Saturday, July 14, 2007
Allan Parsons' last ride
A Maine paramedic was killed when the ambulance he was riding in collided with a pick-up truck in the early morning hours of July 7th. Paramedic Allan Parsons was treating a patient in the back and was pronounced dead at the scene.
I am a photojournalist and requested the assignment to shoot his funeral. I included two images in this post. The photo of the paramedic's young son kissing his father's casket ran on the front page of the Sun Journal in Lewiston, Maine.
I included the second photo because it had a profound impact on me. I didn't know Allan Parsons. From the wide variety of passionate speakers I heard at his funeral it was easy to see that he was a dedicated, funny, caring, passionate family man and paramedic.
At the end of the service I pulled the funeral director aside to make sure it was OK to get into the cab of the ambulance as the casket was loaded. This is how I got the image of Parsons' sons at the casket.
I watched Allan Parsons' co-workers load the casket, stand there silently for a moment, then close the doors. I clicked the camera shutter as the back door of the ambulance closed.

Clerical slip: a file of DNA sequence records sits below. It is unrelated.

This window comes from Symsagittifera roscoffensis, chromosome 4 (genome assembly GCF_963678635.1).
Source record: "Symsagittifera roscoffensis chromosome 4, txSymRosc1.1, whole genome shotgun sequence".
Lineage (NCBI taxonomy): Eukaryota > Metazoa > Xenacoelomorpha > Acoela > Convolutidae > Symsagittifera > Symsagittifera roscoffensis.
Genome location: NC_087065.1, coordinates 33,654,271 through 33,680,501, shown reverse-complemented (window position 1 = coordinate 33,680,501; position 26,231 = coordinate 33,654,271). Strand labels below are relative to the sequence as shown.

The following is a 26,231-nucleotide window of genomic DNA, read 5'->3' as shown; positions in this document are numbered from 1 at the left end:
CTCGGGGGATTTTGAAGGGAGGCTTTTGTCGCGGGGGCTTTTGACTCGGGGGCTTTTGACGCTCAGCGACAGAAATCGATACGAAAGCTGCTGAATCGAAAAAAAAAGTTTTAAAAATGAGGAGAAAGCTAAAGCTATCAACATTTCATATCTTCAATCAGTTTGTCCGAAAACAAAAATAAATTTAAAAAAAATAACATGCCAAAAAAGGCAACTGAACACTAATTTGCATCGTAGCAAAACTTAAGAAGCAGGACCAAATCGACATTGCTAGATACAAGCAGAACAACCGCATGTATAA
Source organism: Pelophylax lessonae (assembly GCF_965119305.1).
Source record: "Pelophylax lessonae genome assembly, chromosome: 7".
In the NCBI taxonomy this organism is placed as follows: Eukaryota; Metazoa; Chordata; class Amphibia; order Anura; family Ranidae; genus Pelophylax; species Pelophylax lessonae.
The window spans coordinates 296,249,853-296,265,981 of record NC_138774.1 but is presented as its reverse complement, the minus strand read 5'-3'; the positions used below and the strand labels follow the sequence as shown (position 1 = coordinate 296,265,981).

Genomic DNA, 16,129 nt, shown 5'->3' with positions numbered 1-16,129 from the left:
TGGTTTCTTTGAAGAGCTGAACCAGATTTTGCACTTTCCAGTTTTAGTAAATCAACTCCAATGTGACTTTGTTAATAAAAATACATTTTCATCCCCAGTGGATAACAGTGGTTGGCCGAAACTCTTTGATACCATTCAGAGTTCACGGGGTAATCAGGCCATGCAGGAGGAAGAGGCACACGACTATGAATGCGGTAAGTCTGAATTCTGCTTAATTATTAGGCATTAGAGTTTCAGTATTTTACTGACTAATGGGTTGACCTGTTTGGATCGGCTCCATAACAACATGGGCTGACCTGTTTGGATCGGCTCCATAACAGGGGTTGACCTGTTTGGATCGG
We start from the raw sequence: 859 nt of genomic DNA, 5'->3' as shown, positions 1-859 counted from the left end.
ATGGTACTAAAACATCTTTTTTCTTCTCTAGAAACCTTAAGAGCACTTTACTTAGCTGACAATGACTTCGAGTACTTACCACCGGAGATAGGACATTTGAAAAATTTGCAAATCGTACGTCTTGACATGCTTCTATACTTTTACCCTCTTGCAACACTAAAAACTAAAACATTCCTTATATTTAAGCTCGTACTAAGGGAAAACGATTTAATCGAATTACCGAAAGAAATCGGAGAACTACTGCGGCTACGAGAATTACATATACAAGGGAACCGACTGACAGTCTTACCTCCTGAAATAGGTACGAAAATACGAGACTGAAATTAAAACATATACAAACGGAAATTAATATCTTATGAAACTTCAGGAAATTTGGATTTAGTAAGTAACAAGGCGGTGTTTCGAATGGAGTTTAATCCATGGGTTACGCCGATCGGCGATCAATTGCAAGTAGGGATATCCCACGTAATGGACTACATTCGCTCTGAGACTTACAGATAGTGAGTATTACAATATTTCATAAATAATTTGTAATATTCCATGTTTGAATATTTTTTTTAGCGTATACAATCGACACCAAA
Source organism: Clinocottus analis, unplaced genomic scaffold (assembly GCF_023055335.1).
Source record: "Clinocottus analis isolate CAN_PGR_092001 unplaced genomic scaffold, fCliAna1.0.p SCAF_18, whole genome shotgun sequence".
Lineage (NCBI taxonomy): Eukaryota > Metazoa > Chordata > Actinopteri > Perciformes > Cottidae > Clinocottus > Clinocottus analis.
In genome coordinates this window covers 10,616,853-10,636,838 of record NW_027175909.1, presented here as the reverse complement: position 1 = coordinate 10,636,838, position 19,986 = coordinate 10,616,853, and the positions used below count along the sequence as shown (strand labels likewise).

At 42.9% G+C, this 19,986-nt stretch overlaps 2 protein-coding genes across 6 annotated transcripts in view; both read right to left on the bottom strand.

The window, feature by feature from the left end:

I never met Allan Parsons. But from a vantage point no one else had, I saw--no, I felt--the ambulance doors close for the last time.
It was fortunate I had to quickly exit the ambulance so Allan's co-workers could get in to drive him past the hundreds of saluting emergency services personnel in dress uniforms standing by dozens of gleaming ambulances. Because at that moment my skin tingled, my eyes welled with tears and I realized this was the start of Allan Parsons' last ride.
As I write this, 48 hours later, I can still feel the door close. My skin still reacts with a similar chill--even though as a paramedic I have heard ambulance doors close thousands of times before.